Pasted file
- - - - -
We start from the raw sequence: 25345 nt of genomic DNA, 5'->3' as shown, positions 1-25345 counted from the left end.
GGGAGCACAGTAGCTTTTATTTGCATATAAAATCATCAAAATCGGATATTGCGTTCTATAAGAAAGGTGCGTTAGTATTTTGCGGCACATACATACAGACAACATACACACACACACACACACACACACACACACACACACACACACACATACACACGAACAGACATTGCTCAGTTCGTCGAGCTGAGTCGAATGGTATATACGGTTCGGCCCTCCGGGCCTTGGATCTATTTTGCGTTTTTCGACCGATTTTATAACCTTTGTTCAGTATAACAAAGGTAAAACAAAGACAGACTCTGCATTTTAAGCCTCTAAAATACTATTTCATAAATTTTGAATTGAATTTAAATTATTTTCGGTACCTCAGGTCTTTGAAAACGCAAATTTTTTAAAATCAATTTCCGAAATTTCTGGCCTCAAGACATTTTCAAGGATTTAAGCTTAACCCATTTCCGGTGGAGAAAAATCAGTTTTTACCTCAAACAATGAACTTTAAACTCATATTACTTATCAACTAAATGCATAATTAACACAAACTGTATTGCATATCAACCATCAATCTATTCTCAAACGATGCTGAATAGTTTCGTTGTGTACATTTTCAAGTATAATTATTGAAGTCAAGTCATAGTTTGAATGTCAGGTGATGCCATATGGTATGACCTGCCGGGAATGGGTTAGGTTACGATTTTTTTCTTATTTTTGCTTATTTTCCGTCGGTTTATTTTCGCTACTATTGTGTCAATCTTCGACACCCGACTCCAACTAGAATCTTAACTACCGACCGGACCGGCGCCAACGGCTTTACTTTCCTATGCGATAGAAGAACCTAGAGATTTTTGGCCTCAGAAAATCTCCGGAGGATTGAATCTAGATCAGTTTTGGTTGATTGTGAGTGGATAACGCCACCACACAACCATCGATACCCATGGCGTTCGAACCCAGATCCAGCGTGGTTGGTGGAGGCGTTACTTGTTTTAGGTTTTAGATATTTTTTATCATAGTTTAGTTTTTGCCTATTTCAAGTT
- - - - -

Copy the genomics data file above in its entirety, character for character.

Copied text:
We start from the raw sequence: 25345 nt of genomic DNA, 5'->3' as shown, positions 1-25345 counted from the left end.
GGGAGCACAGTAGCTTTTATTTGCATATAAAATCATCAAAATCGGATATTGCGTTCTATAAGAAAGGTGCGTTAGTATTTTGCGGCACATACATACAGACAACATACACACACACACACACACACACACACACACACACACACACACACATACACACGAACAGACATTGCTCAGTTCGTCGAGCTGAGTCGAATGGTATATACGGTTCGGCCCTCCGGGCCTTGGATCTATTTTGCGTTTTTCGACCGATTTTATAACCTTTGTTCAGTATAACAAAGGTAAAACAAAGACAGACTCTGCATTTTAAGCCTCTAAAATACTATTTCATAAATTTTGAATTGAATTTAAATTATTTTCGGTACCTCAGGTCTTTGAAAACGCAAATTTTTTAAAATCAATTTCCGAAATTTCTGGCCTCAAGACATTTTCAAGGATTTAAGCTTAACCCATTTCCGGTGGAGAAAAATCAGTTTTTACCTCAAACAATGAACTTTAAACTCATATTACTTATCAACTAAATGCATAATTAACACAAACTGTATTGCATATCAACCATCAATCTATTCTCAAACGATGCTGAATAGTTTCGTTGTGTACATTTTCAAGTATAATTATTGAAGTCAAGTCATAGTTTGAATGTCAGGTGATGCCATATGGTATGACCTGCCGGGAATGGGTTAGGTTACGATTTTTTTCTTATTTTTGCTTATTTTCCGTCGGTTTATTTTCGCTACTATTGTGTCAATCTTCGACACCCGACTCCAACTAGAATCTTAACTACCGACCGGACCGGCGCCAACGGCTTTACTTTCCTATGCGATAGAAGAACCTAGAGATTTTTGGCCTCAGAAAATCTCCGGAGGATTGAATCTAGATCAGTTTTGGTTGATTGTGAGTGGATAACGCCACCACACAACCATCGATACCCATGGCGTTCGAACCCAGATCCAGCGTGGTTGGTGGAGGCGTTACTTGTTTTAGGTTTTAGATATTTTTTATCATAGTTTAGTTTTTGCCTATTTCAAGTT